16.30hrs – the Daratumumab was turned up to maximum speed; with still many, many hours to go. My Medically Trained Person reminded me that I had my laptop with tv programmes on to keep me occupied. I repeatedly promised to turn it on. 

17:00hrs – I am given more drugs to take home. The previous prescription collected by my friend was for my pain management, this prescription contained support medication for the trail. It included Dexamethosone tablets, which I am required to take for the two days after each infusion. 

17.30hrs – By this time, I had turned on my laptop, I really wasn’t paying any attention to it as you may be able to tell from the photograph below.


I now lose track of how many times I restart said programme. I was tired and hungry. All so very tired and hungry. Hunger was controlling my mind. 

18.31hrs – By this point, all the other patients are gone and I am still hungry. I give in to the hunger and do something I would not usually do. 


19.30hrs – More obs are done prior to this, but by this point, the Daratumumab infusion is  over. Finally. The drugs are inside me and there is nothing else to be done. Well, there are things to be done. The Medically Trained Person has things to record, more fluids to give me and obs to take. On a personally level,  I have to pee again. At this time, the sodium docusate I take every day has also decided to work. When sodium docusate works, I cannot deny it. As a result, I spend the next 15 minutes in the toilet. 

20.00hrs – The last obs are taken, I have packed up all my belongings and I am ready to go. The Medically Trained Person asks me how I feel and I respond with ‘tired’. She admits that I do look tired but complements me on the fact that my lipstick is still on. 

I leave, against medical wishes, but I feel confident that nothing is going to go wrong in the next 24 hours (or in the days after that).

20.06hrs – I get into my Uber and for the next 20 minutes, I have to listen to complete and utter drivel from the mouth of the driver. In then end, I explain that I cannot talk to him anymore because I have been having cancer treatment for the last 10 hours. He continues to talk. He gets 2 stars.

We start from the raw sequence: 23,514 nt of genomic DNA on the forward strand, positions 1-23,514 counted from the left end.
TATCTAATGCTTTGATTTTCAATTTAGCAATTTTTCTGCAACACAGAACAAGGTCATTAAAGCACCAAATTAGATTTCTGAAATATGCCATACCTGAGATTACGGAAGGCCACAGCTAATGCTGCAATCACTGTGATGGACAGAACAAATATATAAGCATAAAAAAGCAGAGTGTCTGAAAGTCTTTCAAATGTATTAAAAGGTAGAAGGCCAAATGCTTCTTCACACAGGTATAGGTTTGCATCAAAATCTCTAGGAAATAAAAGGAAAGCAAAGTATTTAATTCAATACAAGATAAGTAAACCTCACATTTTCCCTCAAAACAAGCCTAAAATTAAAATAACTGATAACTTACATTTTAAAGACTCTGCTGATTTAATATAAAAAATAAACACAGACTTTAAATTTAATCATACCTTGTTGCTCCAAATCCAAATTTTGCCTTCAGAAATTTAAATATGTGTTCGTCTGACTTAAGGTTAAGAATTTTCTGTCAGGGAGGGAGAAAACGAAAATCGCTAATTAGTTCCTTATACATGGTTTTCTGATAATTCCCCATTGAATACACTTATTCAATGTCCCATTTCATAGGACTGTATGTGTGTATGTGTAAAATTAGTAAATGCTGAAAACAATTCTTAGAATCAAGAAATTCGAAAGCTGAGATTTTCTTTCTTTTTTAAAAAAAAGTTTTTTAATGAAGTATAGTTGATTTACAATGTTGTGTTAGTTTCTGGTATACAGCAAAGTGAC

20.28hrs – I am Home!


I greet my lads and put my dinner on. I then get straight into my pyjamas. I also investigate the bags under my eyes, to see if I do truly look tired. I can confirm that I looked tired.


21:00hrs – I eat. In bed. I then take my medication.

02.05hrs – I wake up to go to the toilet and find my TV is still on. I appear to have fallen asleep during Masterchef. I turn the TV off and fall immediately back to sleep. 

And that my friends and people of the internet, was my day. You can tell that I became increasingly tired as the day progressed, as I stopped recording my day as accurately as I would have liked. I think I still show that it was an incredibly long day.

Until next time…

EJB x

Tagged , , , , , , , , ,

Day One, Take 2 – Part I

I woke up on Thursday morning in exactly the same way I woke up the previous day. I did everything I did on the Wednesday morning, right down to eating porridge for breakfast. – Quick interlude, I just let the dog out for a pee and it reminded me that there was a difference on Thursday morning, I had a supermarket delivery arrive between 08.00-09.00. It was due at a more reasonable time, but I had to change it because my treatment was postponed. You might think that this is an unnessary detail, but having a full fridge brings me so much joy. Anyway, back to my story –  If I was following my superstitious mind, I would have shaken the routine up a bit, but for reasons unknown, my brain had decided to behave; I was calm. I did not feel that nervous. I might have had a tiny, tiny bit of trepidation somewhere in my gut, but my predominant feeling was quite optimism. I just woke up wanting to get on with everything. In my flat that morning, I was more of a robot. That said, I did change my outfit twice and I asked Housemate whether I looked okay on both occasions and he responded with a sterotypical boy answer of ‘I don’t know’. I’m not sure why I was getting dressed up for the Daratumumab, I just needed to feel confident. Or at least fool myself that I felt  confident. I might have even fooled all of you.

Once again I felt the need to share my day on Instagram, it had two benefits. As well as sharing with strangers the glamourous and enviable life I lead, it also kept track of the day’s timeline, so I didn’t have to remember them for this blog. I’m thankful for that because it ended up being a long long day at the hospital. I say it ‘ended up’ being a long day, I always knew it was going to be a long day, I just didn’t compute the reality of it.